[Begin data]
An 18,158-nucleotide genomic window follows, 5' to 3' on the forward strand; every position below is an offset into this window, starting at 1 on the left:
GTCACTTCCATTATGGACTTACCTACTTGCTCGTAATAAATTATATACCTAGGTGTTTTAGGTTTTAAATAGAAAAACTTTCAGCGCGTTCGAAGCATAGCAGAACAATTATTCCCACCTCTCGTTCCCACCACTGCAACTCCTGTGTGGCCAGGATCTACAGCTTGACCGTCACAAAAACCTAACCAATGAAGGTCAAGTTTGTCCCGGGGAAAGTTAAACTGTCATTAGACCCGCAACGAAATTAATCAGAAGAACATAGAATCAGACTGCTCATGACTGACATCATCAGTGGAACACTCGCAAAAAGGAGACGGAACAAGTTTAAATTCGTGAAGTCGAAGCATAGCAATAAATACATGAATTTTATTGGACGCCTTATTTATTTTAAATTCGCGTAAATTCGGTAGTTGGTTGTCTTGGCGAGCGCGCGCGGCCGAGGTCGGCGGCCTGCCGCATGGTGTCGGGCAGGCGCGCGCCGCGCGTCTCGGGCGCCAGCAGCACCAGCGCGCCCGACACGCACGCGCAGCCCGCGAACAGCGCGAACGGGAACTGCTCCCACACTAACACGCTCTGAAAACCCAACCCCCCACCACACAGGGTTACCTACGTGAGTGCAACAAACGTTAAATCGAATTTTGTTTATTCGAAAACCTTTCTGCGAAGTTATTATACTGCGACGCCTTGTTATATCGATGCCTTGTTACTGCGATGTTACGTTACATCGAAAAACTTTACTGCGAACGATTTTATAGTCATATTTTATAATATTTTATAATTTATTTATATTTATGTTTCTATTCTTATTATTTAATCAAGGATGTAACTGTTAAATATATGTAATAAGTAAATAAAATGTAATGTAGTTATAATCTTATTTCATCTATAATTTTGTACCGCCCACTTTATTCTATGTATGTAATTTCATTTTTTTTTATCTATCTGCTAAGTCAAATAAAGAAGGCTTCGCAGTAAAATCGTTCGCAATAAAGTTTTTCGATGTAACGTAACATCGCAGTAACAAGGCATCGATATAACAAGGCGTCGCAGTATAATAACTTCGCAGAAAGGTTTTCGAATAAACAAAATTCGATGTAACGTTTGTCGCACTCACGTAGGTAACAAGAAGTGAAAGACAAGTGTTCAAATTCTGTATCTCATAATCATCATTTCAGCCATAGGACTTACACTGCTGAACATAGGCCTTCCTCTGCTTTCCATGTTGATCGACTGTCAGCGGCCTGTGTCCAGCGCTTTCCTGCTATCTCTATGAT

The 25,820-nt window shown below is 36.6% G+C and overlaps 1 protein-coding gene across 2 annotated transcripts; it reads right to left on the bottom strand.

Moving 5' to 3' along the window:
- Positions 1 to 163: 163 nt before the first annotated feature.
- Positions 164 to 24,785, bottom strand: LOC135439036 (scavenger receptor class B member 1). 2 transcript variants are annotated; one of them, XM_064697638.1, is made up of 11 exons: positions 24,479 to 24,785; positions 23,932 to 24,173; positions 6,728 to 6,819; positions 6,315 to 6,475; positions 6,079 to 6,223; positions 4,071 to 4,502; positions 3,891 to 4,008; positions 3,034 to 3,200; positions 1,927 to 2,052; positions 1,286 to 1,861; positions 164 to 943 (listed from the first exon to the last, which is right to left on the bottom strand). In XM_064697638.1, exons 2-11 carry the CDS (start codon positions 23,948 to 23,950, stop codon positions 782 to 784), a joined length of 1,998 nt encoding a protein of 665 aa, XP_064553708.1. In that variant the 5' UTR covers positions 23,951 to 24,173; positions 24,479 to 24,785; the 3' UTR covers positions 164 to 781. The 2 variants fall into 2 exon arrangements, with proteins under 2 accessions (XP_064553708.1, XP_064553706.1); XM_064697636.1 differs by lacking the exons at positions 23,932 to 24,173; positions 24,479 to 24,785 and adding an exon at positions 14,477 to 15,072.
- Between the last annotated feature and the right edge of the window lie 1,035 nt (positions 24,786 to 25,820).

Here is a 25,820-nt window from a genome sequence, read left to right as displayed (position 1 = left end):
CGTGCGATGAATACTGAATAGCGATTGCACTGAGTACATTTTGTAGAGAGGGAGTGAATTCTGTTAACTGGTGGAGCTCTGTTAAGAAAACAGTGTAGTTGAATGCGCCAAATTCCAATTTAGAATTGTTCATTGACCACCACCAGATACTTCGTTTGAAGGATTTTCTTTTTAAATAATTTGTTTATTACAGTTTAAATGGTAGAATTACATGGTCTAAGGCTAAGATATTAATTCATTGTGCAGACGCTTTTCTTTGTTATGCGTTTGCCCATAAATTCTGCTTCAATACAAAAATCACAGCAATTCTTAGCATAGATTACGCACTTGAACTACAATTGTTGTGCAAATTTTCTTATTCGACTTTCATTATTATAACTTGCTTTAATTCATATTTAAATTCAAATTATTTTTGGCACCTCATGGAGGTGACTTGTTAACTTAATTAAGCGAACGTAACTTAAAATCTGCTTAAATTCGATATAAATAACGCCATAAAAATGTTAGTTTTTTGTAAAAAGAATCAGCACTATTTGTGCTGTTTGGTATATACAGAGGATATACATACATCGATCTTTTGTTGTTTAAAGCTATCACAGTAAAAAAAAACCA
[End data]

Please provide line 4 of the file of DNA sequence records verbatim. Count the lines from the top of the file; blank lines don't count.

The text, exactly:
Moving 5' to 3' along the window: